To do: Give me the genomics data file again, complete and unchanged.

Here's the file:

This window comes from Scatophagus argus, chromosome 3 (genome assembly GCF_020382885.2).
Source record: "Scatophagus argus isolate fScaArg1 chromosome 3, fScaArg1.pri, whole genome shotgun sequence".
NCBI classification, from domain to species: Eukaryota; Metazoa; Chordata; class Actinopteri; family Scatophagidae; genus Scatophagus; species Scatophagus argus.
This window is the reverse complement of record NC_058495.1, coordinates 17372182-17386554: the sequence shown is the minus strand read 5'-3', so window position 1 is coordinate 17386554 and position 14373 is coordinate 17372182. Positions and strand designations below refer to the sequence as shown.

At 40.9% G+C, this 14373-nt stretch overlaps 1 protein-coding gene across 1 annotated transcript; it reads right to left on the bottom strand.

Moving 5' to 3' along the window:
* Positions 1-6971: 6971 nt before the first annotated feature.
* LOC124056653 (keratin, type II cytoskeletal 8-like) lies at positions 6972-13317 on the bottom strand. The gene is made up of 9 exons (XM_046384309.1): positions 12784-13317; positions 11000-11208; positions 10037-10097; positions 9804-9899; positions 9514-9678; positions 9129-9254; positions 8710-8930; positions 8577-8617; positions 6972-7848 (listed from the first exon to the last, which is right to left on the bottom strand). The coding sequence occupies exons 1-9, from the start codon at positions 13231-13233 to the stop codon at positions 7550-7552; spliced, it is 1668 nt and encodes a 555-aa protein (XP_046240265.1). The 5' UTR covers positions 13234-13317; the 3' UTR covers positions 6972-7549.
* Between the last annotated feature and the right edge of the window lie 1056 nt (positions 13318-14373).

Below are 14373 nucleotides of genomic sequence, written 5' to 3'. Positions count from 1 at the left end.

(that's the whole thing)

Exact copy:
This window comes from Scatophagus argus, chromosome 3 (genome assembly GCF_020382885.2).
Source record: "Scatophagus argus isolate fScaArg1 chromosome 3, fScaArg1.pri, whole genome shotgun sequence".
NCBI classification, from domain to species: Eukaryota; Metazoa; Chordata; class Actinopteri; family Scatophagidae; genus Scatophagus; species Scatophagus argus.
This window is the reverse complement of record NC_058495.1, coordinates 17372182-17386554: the sequence shown is the minus strand read 5'-3', so window position 1 is coordinate 17386554 and position 14373 is coordinate 17372182. Positions and strand designations below refer to the sequence as shown.

At 40.9% G+C, this 14373-nt stretch overlaps 1 protein-coding gene across 1 annotated transcript; it reads right to left on the bottom strand.

Moving 5' to 3' along the window:
* Positions 1-6971: 6971 nt before the first annotated feature.
* LOC124056653 (keratin, type II cytoskeletal 8-like) lies at positions 6972-13317 on the bottom strand. The gene is made up of 9 exons (XM_046384309.1): positions 12784-13317; positions 11000-11208; positions 10037-10097; positions 9804-9899; positions 9514-9678; positions 9129-9254; positions 8710-8930; positions 8577-8617; positions 6972-7848 (listed from the first exon to the last, which is right to left on the bottom strand). The coding sequence occupies exons 1-9, from the start codon at positions 13231-13233 to the stop codon at positions 7550-7552; spliced, it is 1668 nt and encodes a 555-aa protein (XP_046240265.1). The 5' UTR covers positions 13234-13317; the 3' UTR covers positions 6972-7549.
* Between the last annotated feature and the right edge of the window lie 1056 nt (positions 13318-14373).

Below are 14373 nucleotides of genomic sequence, written 5' to 3'. Positions count from 1 at the left end.